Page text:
Article

Feasibility and efficacy of neoadjuvant sunitinib before nephron-sparing surgery

Division of Urology, Department of Surgery, University of California San Diego, School of Medicine San Diego, CA, USA.
BJU International (Impact Factor: 3.13). 11/2010; 106(9):1270-6. DOI: 10.1111/j.1464-410X.2010.09357.x
Source: PubMed

ABSTRACT To investigate efficacy of neoadjuvant tyrosine kinase-inhibitor therapy (TKI) before imperative nephron-sparing surgery (NSS), as NSS in patients with large locally advanced or centrally located tumours can be challenging, and TKI therapy might result in a reduction of primary tumour burden and increase the feasibility of NSS.
This was a multicentre retrospective review and prospective pilot study of patients undergoing neoadjuvant sunitinib before planned NSS from February 2006 to February 2009. All patients underwent confirmatory biopsy for clear cell renal cell carcinoma. Patients received two 28-day cycles of sunitinib before NSS. Demographics/tumour characteristics, tumour response (by the Response Evaluation Criteria In Solid Tumors), outcomes and complications were analysed.
Twelve patients (seven men and five women; mean age 60.1 years, tumours on 14 renal units) were given TKI before NSS for imperative indications. The mean pretreatment tumour diameter was 7.1 cm; all patients had a decrease in size of the primary tumour after TKI, with a mean reduction in maximum diameter of 1.5 cm (21.1%). Four of 14 and 10 of 14 primary tumours had a partial response and stable disease after TKI. NSS was achievable in all 14 kidneys. Four patients had a concurrent metastasectomy. The mean warm ischaemia time was 22.5 min; postoperative dialysis was not required in any patients. Final pathology revealed negative tumour margins in all 14 tumours. The mean creatinine and estimated glomerular filtration rate (before/after NSS) were 1.34/1.40 mg/dL (P = 0.431) and 57.7/53.4 mL/min/1.73 m(2) (P = 0.475), respectively. At a mean follow-up of 23.9 months, 10 of the 12 patients were alive, one died from metastatic RCC and none required dialysis. Three of the 14 renal units developed delayed urinary leaks, all in patients who also received postoperative sunitinib. All leaks resolved with conservative measures.
Neoadjuvant TKI followed by NSS is safe and feasible, with all patients achieving a reduction in maximum tumour diameter, and with NSS being achievable with negative margins and with no requirement for postoperative dialysis. Further investigation is required.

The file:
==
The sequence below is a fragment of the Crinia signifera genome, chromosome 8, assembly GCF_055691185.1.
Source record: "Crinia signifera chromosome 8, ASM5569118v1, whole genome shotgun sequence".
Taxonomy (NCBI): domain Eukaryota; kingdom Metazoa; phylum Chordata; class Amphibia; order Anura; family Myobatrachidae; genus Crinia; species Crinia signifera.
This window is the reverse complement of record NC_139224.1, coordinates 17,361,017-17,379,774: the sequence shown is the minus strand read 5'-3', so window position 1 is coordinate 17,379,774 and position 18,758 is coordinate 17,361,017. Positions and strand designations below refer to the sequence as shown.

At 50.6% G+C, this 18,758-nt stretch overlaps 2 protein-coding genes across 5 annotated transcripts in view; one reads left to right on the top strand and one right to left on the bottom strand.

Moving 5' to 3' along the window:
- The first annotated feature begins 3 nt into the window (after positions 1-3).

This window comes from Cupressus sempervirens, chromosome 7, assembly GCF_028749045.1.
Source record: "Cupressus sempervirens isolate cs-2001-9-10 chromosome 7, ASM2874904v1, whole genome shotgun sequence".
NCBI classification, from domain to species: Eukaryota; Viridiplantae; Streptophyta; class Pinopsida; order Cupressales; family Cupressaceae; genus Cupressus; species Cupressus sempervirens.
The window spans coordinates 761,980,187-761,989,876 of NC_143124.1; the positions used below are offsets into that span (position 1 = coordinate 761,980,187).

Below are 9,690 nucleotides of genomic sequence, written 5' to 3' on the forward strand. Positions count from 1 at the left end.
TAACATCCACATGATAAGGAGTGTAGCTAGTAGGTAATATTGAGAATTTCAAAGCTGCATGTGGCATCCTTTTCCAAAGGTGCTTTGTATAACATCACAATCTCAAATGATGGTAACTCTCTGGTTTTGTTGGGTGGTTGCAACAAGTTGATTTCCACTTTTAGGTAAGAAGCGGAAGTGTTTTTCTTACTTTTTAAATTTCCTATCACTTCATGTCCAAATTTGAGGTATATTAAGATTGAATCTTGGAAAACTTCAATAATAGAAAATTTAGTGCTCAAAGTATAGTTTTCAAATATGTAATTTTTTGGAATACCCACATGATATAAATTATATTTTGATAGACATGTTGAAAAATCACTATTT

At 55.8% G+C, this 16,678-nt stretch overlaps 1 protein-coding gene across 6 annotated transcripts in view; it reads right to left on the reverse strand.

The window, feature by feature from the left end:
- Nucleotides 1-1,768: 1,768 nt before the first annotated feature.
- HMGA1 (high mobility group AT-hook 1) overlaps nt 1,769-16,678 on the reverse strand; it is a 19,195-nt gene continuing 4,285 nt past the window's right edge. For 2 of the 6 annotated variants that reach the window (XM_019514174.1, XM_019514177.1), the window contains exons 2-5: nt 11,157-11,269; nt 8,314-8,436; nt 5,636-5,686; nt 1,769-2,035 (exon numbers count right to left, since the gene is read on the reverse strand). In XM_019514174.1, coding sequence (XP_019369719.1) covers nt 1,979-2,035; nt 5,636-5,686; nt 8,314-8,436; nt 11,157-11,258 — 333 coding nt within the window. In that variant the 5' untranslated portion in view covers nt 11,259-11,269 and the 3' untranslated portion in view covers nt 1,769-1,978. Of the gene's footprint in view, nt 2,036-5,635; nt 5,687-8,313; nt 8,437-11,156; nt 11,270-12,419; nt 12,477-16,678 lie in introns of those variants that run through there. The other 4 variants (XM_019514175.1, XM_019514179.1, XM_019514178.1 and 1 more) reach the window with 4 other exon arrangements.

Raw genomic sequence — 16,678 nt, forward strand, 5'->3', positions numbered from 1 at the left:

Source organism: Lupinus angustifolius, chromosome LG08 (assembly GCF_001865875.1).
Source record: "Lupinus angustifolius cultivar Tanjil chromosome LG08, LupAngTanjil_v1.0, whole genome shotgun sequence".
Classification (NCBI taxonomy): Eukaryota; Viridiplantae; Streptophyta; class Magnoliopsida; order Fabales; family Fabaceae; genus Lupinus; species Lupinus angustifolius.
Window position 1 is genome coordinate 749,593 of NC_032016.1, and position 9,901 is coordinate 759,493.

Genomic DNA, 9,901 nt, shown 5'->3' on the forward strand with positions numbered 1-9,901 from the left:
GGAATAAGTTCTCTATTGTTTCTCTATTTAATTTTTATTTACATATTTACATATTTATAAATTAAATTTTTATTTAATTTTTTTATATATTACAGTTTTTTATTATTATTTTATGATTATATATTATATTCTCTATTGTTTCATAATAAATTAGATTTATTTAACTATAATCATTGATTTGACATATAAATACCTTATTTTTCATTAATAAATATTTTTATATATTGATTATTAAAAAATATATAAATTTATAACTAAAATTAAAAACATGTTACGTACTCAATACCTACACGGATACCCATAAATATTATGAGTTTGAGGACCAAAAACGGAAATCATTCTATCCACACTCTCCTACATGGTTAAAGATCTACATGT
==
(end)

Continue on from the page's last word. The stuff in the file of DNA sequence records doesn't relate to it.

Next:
1 Follower
 · 
112 Views
  • [Show abstract] [Hide abstract]
    ABSTRACT: Metastatic renal cell carcinoma (mRCC) is a challenging disease. Despite the new targeted therapies, complete remissions occur only in 1%-3% of the cases, and the most effective first-line treatment drugs have reached a ceiling in overall survival (ranging from 9 to 49 mo). Metastasectomy remains to be the only curative option in most patients with mRCC. Prognostic nomograms have been recently published, so we have tools to classify patients in risk groups, allowing us to detect the cases with the higher risk of recurrence after metastasectomy. Although sparse, there is some evidence of effectiveness of neoadjuvant targeted therapy before metastasectomy; but with an increase in surgical complications due to the effects of these new drugs in tissue healing. We have aimed to answer the question: Is there a role for systemic targeted therapy after surgical treatment for metastases of renal cell carcinoma? We have made a search in Pubmed database. As far as we know, evidence is low and it's based in case reports and small series of patients treated with adjuvant drugs after neoadjuvant therapy plus metastasectomy in cases of partial response to initial systemic treatment. Despite the limitations and high risk of bias, promising results and cases with long-term survival with this approach have been described. Two ongoing clinical trials may answer the question that concerns us.
    05/2015; 4(2):254-62. DOI:10.5527/wjn.v4.i2.254
  • Source
    [Show abstract] [Hide abstract]
    ABSTRACT: With an increasing number of small renal masses being diagnosed organ-preserving treatment strategies such as nephron-sparing surgery (NSS) or radiofrequency and cryoablation are gaining importance. There is evidence that preserving renal function reduces the risk of death of any cause, cardiovascular events, and hospitalization. Some patients have unfavourable tumor locations or large tumors unsuitable for NSS or ablation which is a clinical problem especially in those with imperative indications to preserve renal function. These patients may benefit from downsizing primary tumors by targeted therapy. This paper provides an overview of the current evidence, safety, controversies, and ongoing trials.
    06/2012; 2012:250479. DOI:10.1155/2012/250479
  • 05/2014; 8(5-6):E398-412. DOI:10.5489/cuaj.1894